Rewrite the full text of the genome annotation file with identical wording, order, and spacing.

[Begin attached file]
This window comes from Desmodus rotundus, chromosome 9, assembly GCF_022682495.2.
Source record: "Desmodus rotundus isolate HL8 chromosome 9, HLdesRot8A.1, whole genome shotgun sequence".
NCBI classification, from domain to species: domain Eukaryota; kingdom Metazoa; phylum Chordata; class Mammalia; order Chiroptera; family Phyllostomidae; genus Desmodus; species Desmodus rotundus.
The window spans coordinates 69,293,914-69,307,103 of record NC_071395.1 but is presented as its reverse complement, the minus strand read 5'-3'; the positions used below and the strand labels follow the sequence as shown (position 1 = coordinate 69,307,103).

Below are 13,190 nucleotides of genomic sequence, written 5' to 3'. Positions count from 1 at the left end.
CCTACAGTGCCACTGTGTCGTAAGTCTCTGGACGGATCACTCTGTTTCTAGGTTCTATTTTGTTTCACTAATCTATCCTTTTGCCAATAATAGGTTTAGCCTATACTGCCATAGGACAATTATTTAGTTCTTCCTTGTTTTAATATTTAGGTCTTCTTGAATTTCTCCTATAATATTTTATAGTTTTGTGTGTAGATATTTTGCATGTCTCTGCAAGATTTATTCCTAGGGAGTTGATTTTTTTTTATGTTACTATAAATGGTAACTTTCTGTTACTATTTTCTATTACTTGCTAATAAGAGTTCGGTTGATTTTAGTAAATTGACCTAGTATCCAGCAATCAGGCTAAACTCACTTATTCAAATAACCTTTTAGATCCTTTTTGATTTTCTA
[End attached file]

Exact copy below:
This window comes from Desmodus rotundus, chromosome 9, assembly GCF_022682495.2.
Source record: "Desmodus rotundus isolate HL8 chromosome 9, HLdesRot8A.1, whole genome shotgun sequence".
NCBI classification, from domain to species: domain Eukaryota; kingdom Metazoa; phylum Chordata; class Mammalia; order Chiroptera; family Phyllostomidae; genus Desmodus; species Desmodus rotundus.
The window spans coordinates 69,293,914-69,307,103 of record NC_071395.1 but is presented as its reverse complement, the minus strand read 5'-3'; the positions used below and the strand labels follow the sequence as shown (position 1 = coordinate 69,307,103).

Below are 13,190 nucleotides of genomic sequence, written 5' to 3'. Positions count from 1 at the left end.
CCTACAGTGCCACTGTGTCGTAAGTCTCTGGACGGATCACTCTGTTTCTAGGTTCTATTTTGTTTCACTAATCTATCCTTTTGCCAATAATAGGTTTAGCCTATACTGCCATAGGACAATTATTTAGTTCTTCCTTGTTTTAATATTTAGGTCTTCTTGAATTTCTCCTATAATATTTTATAGTTTTGTGTGTAGATATTTTGCATGTCTCTGCAAGATTTATTCCTAGGGAGTTGATTTTTTTTTATGTTACTATAAATGGTAACTTTCTGTTACTATTTTCTATTACTTGCTAATAAGAGTTCGGTTGATTTTAGTAAATTGACCTAGTATCCAGCAATCAGGCTAAACTCACTTATTCAAATAACCTTTTAGATCCTTTTTGATTTTCTA